CHRIS HAYES, MSNBC HOST: Tonight on ALL IN --
JOE BIDEN (D), PRESIDENTIAL CANDIDATE: So, I`m here to report -- we are very much alive!
HAYES: A historic turnaround makes Biden a front-runner in a two-man race.
MICHAEL BLOOMBERG (D), FORMER PRESIDENTIAL CANDIDATE: I`m glad to say I endorse Joe Biden.
HAYES: Tonight, the impact of Bloomberg`s departure and endorsement, what we know about Elizabeth Warren`s future and the remarkable turnout fueling the Biden resurgence. Then, more cases and more deaths.
MIKE PENCE, VICE PRESIDENT OF THE UNITED STATES: Our hearts go out to those that have been infected with the disease in the Seattle area.
HAYES: Tonight, why the ongoing failure of the Trump administration`s coronavirus response is making things worse.
DONALD TRUMP, PRESIDENT OF THE UNITED STATES: I think treatment in many ways might be more exciting.
HAYES: When ALL IN starts right now.
(END VIDEO CLIP)
HAYES: Good evening from New York. I`m Chris Hayes. The race to be the Democratic presidential nominee has changed dramatically over the last three days and particularly in the last 24 hours. It is now effectively a two-person race. Only Joe Biden and Bernie Sanders can feasibly earn enough delegates to win the nomination.
This was clear last night, but then two things happened today that made it even more of a two-person race. First, Michael Bloomberg dropped out of the race, threw his support to Biden. And then after missing the 15 percent delegate threshold in most Super Tuesday states, Elizabeth Warren`s campaign manager sent an e-mail to staff this morning saying they are "disappointed in the results, and that Warren will be going to take time right now to think through the right way to continue this fight."
Last night was a surprising delegate victory for Joe Biden, who was expecting Bernie Sanders to win the evening and basically just wanted to survive the night with not too big of a lead for Sanders. Instead, it was Biden, who won states where he was pulling way behind just a few days ago. He won Minnesota and Maine. He won Massachusetts, Elizabeth Warren`s home state where she came in third. Biden also managed to pull out a victory in Texas, which many people were not anticipating.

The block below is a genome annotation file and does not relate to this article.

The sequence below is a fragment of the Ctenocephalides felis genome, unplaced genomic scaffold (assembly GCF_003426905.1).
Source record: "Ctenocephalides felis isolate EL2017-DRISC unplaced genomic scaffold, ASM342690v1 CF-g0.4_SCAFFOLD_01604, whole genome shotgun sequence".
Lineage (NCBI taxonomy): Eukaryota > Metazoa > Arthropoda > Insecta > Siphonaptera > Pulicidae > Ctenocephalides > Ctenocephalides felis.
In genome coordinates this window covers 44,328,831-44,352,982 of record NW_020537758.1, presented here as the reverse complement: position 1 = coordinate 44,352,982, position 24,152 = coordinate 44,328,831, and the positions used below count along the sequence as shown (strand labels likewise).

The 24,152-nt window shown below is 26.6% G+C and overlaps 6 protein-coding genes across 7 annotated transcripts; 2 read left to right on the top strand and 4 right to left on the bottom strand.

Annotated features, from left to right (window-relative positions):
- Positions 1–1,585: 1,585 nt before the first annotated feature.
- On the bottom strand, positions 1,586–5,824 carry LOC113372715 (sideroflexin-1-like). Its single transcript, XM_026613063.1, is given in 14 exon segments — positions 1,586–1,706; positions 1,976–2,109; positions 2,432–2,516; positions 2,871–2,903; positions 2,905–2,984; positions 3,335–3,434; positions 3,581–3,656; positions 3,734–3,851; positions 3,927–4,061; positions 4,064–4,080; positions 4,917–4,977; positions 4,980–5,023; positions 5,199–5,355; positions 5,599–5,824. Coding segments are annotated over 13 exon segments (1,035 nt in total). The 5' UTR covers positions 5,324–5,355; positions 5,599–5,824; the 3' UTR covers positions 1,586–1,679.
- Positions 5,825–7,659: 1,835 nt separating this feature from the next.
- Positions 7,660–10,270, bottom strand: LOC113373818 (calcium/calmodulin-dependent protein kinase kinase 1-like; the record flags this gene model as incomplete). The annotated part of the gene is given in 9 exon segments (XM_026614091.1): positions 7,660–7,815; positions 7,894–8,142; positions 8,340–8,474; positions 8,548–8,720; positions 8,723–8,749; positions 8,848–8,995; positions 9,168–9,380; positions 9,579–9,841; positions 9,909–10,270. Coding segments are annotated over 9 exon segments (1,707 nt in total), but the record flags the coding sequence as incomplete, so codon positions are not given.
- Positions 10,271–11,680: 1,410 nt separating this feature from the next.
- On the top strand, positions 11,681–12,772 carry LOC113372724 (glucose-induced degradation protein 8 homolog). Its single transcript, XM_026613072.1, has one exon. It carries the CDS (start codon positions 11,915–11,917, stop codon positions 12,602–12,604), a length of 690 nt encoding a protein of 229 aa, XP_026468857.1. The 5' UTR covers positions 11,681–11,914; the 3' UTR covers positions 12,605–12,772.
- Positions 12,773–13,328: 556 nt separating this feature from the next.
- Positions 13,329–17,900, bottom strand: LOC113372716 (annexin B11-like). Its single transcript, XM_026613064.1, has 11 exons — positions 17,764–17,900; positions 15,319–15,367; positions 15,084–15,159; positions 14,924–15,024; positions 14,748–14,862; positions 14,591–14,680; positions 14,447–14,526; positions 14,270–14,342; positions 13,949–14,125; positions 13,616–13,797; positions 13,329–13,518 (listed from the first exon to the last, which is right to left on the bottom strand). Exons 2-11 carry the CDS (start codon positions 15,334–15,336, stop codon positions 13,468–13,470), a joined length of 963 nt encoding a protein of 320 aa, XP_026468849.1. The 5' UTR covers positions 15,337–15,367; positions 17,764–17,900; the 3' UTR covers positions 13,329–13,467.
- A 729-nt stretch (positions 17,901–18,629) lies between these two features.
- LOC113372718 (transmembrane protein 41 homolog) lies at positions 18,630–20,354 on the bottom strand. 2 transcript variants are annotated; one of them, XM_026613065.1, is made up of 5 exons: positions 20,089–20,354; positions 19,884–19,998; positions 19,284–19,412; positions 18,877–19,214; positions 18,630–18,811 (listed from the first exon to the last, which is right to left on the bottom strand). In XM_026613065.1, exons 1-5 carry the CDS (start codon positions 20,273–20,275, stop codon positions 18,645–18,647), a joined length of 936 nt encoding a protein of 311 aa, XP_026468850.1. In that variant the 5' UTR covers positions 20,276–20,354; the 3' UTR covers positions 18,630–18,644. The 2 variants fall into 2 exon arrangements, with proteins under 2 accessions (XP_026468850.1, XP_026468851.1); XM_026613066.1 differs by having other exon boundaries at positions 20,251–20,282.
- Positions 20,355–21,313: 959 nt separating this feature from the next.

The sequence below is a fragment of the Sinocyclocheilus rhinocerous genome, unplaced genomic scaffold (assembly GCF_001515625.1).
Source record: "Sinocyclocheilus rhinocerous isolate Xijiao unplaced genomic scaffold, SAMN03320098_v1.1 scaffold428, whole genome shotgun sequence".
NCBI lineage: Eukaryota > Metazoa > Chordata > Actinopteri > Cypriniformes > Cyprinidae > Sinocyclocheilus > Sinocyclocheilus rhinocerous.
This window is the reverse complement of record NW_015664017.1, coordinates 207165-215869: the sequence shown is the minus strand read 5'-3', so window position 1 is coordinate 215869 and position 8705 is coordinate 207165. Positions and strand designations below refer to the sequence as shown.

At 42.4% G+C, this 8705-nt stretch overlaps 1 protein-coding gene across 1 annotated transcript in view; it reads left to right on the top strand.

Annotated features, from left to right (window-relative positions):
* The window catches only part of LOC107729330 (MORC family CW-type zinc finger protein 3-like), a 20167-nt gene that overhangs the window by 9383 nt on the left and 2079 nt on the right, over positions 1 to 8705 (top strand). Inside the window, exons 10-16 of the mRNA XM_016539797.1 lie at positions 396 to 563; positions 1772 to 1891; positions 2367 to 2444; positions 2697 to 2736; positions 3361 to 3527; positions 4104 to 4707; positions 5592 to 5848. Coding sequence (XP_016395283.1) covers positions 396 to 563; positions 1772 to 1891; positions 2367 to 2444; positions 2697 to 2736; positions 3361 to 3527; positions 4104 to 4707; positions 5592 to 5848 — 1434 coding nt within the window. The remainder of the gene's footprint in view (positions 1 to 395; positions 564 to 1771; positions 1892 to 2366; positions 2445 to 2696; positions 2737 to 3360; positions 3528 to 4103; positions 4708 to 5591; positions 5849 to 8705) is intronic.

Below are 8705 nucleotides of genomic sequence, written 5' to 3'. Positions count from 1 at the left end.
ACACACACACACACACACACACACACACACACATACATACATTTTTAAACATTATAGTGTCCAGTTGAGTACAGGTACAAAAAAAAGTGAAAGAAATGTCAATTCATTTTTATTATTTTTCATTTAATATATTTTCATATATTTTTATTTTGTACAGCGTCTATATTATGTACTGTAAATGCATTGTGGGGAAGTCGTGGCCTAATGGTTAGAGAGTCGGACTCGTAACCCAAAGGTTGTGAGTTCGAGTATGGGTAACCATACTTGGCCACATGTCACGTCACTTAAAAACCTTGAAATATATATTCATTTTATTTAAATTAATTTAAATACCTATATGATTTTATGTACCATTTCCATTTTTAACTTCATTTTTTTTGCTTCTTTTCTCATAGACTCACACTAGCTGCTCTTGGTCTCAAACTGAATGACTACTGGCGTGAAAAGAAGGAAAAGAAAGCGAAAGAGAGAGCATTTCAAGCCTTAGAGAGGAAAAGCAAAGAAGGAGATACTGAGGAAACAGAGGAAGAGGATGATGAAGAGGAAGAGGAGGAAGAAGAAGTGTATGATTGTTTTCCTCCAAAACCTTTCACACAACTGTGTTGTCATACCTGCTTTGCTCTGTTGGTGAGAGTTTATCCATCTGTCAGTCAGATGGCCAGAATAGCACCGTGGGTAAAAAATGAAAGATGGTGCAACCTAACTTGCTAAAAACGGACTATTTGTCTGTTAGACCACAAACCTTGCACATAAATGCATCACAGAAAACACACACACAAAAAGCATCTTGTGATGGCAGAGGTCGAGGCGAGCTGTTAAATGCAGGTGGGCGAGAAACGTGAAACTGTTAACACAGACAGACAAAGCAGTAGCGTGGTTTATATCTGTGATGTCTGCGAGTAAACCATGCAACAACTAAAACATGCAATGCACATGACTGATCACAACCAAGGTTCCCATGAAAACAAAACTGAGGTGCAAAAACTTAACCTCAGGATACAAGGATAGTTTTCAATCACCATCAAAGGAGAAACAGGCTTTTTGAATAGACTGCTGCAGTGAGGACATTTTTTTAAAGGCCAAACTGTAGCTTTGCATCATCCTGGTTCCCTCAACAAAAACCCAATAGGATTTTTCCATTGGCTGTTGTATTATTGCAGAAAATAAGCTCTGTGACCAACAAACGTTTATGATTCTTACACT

Exit polls show that late-deciding voters broke heavily for Joe Biden. Much of a sudden success was powered by people who decided to vote for him right before they cast their votes. And of course, that happened following the very intense concerted consolidation of a certain part of the Democratic Party behind Joe Biden.
One of the most influential figures in all of South Carolina politics, Congressman Jim Clyburn, kick it off with a key endorsement right before the South Carolina primary last weekend. Then former candidates Pete Buttigieg, Amy Klobuchar, Beto O`Rourke all endorsed Biden Monday night. Joe Biden now, according to our estimates, has a 52 delegate lead on Bernie Sanders.
Today, Sanders held a press conference where he talked up is winning California, and look forward to the upcoming primaries in states like Michigan and Washington. Now, Sanders is not out of it for sure. But the problem is, once you get behind in a delegate race with proportional allocation, it`s very hard to make up the ground, particularly when you look at who is likely to do well in those upcoming state contests.
More than anything, Biden`s Super Tuesday success is a testament way that black voters and older voters and suburban women have been looking for some kind of singular candidate, some signal from the party, some arrived at consensus of how to end the primary and move around the general election and who could best take on Trump.
And the signal that`s been sent from a lot of party elders, particularly in the last few days is clear. And if Bernie Sanders cannot find a way to appeal to a bigger percentage of Democrats outside his existing base, the nomination might quickly be out of his reach.